The market for mergers and acquisitions in the U.S. has been very quiet since the financial crisis cut off debt to private-equity players. But cash is less scarce in other parts of the world as is growth. So companies in those slower-growing markets are seeking growth through acquisitions. This explains the $35.5 billion deal by Prudential in the United Kingdom for AIG's Asian insurance business and India's Bharti Airtel's bid for a Kuwaiti company. But why has all the M&A activity moved overseas?
Before getting into this question, let's examine some of the details of these deals. The New York Times reports on four:
Britain's Prudential, an insurance company, has scooped up American International Group's (AIG) Asian assets for $35.5 billion in a deal that would give Prudential over half of its earnings from Asia.
Bharti Airtel, an India-based wireless services provider, offered $9 billion for the African assets of a Kuwaiti company Zain, to create the world's first emerging-market telecommunications company.
Royal Dutch Shell created a $12 billion joint venture with the Brazilian ethanol company Cosan; and
India's Reliance Industries is offering $14.5 billion for chemical company LyondellBasell Industries
Such emerging markets deals are increasingly dominating M&A activity. For example, Of the $395 billion in deals announced in 2010 through Mar. 3, $135 billion -- or 34% -- had a target or an acquirer (or both) in an emerging market, according to the New York Times.
So what is behind all this activity? Simply put, cash and a search for growth. These acquirers have cash -- whether it's from their own balance sheets or access to bank borrowing. And that capital is in search of the fastest growth it can get its hands on -- whether in China, Brazil, or Africa.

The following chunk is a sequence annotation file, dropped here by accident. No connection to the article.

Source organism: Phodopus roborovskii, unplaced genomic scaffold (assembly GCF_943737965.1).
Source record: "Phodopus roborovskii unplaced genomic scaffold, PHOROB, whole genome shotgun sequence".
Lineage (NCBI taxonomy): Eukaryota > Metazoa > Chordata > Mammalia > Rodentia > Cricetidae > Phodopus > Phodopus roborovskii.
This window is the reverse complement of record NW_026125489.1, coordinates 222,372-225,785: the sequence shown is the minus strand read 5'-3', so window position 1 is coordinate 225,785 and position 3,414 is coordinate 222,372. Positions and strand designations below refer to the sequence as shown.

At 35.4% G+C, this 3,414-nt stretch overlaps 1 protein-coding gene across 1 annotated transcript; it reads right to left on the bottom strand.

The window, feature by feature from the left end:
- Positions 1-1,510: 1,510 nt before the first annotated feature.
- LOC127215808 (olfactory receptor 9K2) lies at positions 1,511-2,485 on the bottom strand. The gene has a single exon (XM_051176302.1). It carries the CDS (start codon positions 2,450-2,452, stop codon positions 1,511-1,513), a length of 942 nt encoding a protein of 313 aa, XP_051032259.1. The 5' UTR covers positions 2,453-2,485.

Unfortunately, for these acquirers, pitfalls await. Underneath the patina of rapid growth lurk dangers from powerful forces in those countries which could hinder or help the acquirers to achieve their growth goals. In my new book, Capital Rising: How Capital Flows Are Changing Business Systems Around the World (due out this June), my co-author Srini Rangan and I present a new concept to explain these forces.
That concept is the Entrepreneurial Ecosystem (EE), which helps explain why capital flows to some countries and not to others. The EE consists of four factors -- below I briefly explain each and then provide an example of an issue that factor raises for one of the deals mentioned above:
Corporate governance - the country's practices regarding how its companies' board and managers operate to help or hinder shareholder value.Can Bharti Airtel, for example, feel confident that its African managers will share its approach to financial reporting, transparency and respect for shareholders?
Financial markets - how the country raises debt and equity capital and the practices it demands of those seeking to tap that capital. Will Prudential be able to obtain the financing it needs for the deal and as it expands into Asia, will it begin to tap Asian investors as sources of future capital?
Human capital - the country's practices regarding how it develops people who can invent new products or deliver services.Can Royal Dutch Shell find, attract and retain the most talented Brazilian ethanol process designers and managers to maximize the value of its ethanol joint venture?
Intellectual property protection.If Bharti Airtel, for example, operates in Africa, is it at risk of losing some of its proprietary technology there?
These global acquirers will be able to achieve their growth goals only if they are sure that each of these four factors will not impede them. But given the more rapid growth in these emerging markets, a boost in capital flows is almost assured.
And investors should try to anticipate these deals so they can profit from them.